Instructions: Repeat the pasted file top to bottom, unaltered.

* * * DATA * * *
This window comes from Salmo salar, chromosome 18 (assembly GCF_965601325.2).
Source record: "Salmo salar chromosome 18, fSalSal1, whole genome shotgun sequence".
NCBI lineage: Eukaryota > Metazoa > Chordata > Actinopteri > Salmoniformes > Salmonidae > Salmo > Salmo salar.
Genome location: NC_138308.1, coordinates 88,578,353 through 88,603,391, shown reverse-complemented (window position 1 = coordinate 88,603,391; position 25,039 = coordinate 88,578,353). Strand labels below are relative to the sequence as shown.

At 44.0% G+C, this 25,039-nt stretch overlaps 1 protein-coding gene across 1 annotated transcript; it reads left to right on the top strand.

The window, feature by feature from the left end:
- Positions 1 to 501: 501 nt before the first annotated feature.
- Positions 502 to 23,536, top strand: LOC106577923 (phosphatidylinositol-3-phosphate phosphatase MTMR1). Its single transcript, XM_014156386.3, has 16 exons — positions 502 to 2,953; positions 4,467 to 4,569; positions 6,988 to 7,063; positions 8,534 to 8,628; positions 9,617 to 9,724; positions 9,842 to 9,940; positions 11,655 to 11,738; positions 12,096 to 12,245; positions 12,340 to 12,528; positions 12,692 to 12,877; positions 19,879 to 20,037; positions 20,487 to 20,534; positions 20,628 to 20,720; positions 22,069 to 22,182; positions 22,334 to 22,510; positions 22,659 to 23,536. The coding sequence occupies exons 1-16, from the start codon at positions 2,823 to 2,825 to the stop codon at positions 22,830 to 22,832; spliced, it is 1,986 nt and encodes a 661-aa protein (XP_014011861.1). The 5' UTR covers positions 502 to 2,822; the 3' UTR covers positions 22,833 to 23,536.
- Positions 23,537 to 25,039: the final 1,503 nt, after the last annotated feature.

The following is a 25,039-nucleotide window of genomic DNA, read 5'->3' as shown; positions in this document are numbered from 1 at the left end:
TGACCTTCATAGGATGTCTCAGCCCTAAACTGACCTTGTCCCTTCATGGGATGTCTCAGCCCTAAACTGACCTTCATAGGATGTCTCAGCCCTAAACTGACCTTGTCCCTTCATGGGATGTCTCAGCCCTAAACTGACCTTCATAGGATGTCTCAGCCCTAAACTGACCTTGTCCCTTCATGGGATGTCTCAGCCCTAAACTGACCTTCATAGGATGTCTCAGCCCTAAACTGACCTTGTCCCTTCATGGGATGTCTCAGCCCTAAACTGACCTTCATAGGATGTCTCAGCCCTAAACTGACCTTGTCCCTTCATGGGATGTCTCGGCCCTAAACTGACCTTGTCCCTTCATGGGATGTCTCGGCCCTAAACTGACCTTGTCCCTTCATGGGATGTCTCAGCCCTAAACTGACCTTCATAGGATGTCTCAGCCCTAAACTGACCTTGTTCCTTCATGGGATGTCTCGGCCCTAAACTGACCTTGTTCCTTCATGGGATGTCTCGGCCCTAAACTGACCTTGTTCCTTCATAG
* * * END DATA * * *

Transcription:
This window comes from Salmo salar, chromosome 18 (assembly GCF_965601325.2).
Source record: "Salmo salar chromosome 18, fSalSal1, whole genome shotgun sequence".
NCBI lineage: Eukaryota > Metazoa > Chordata > Actinopteri > Salmoniformes > Salmonidae > Salmo > Salmo salar.
Genome location: NC_138308.1, coordinates 88,578,353 through 88,603,391, shown reverse-complemented (window position 1 = coordinate 88,603,391; position 25,039 = coordinate 88,578,353). Strand labels below are relative to the sequence as shown.

At 44.0% G+C, this 25,039-nt stretch overlaps 1 protein-coding gene across 1 annotated transcript; it reads left to right on the top strand.

The window, feature by feature from the left end:
- Positions 1 to 501: 501 nt before the first annotated feature.
- Positions 502 to 23,536, top strand: LOC106577923 (phosphatidylinositol-3-phosphate phosphatase MTMR1). Its single transcript, XM_014156386.3, has 16 exons — positions 502 to 2,953; positions 4,467 to 4,569; positions 6,988 to 7,063; positions 8,534 to 8,628; positions 9,617 to 9,724; positions 9,842 to 9,940; positions 11,655 to 11,738; positions 12,096 to 12,245; positions 12,340 to 12,528; positions 12,692 to 12,877; positions 19,879 to 20,037; positions 20,487 to 20,534; positions 20,628 to 20,720; positions 22,069 to 22,182; positions 22,334 to 22,510; positions 22,659 to 23,536. The coding sequence occupies exons 1-16, from the start codon at positions 2,823 to 2,825 to the stop codon at positions 22,830 to 22,832; spliced, it is 1,986 nt and encodes a 661-aa protein (XP_014011861.1). The 5' UTR covers positions 502 to 2,822; the 3' UTR covers positions 22,833 to 23,536.
- Positions 23,537 to 25,039: the final 1,503 nt, after the last annotated feature.

The following is a 25,039-nucleotide window of genomic DNA, read 5'->3' as shown; positions in this document are numbered from 1 at the left end:
TGACCTTCATAGGATGTCTCAGCCCTAAACTGACCTTGTCCCTTCATGGGATGTCTCAGCCCTAAACTGACCTTCATAGGATGTCTCAGCCCTAAACTGACCTTGTCCCTTCATGGGATGTCTCAGCCCTAAACTGACCTTCATAGGATGTCTCAGCCCTAAACTGACCTTGTCCCTTCATGGGATGTCTCAGCCCTAAACTGACCTTCATAGGATGTCTCAGCCCTAAACTGACCTTGTCCCTTCATGGGATGTCTCAGCCCTAAACTGACCTTCATAGGATGTCTCAGCCCTAAACTGACCTTGTCCCTTCATGGGATGTCTCGGCCCTAAACTGACCTTGTCCCTTCATGGGATGTCTCGGCCCTAAACTGACCTTGTCCCTTCATGGGATGTCTCAGCCCTAAACTGACCTTCATAGGATGTCTCAGCCCTAAACTGACCTTGTTCCTTCATGGGATGTCTCGGCCCTAAACTGACCTTGTTCCTTCATGGGATGTCTCGGCCCTAAACTGACCTTGTTCCTTCATAG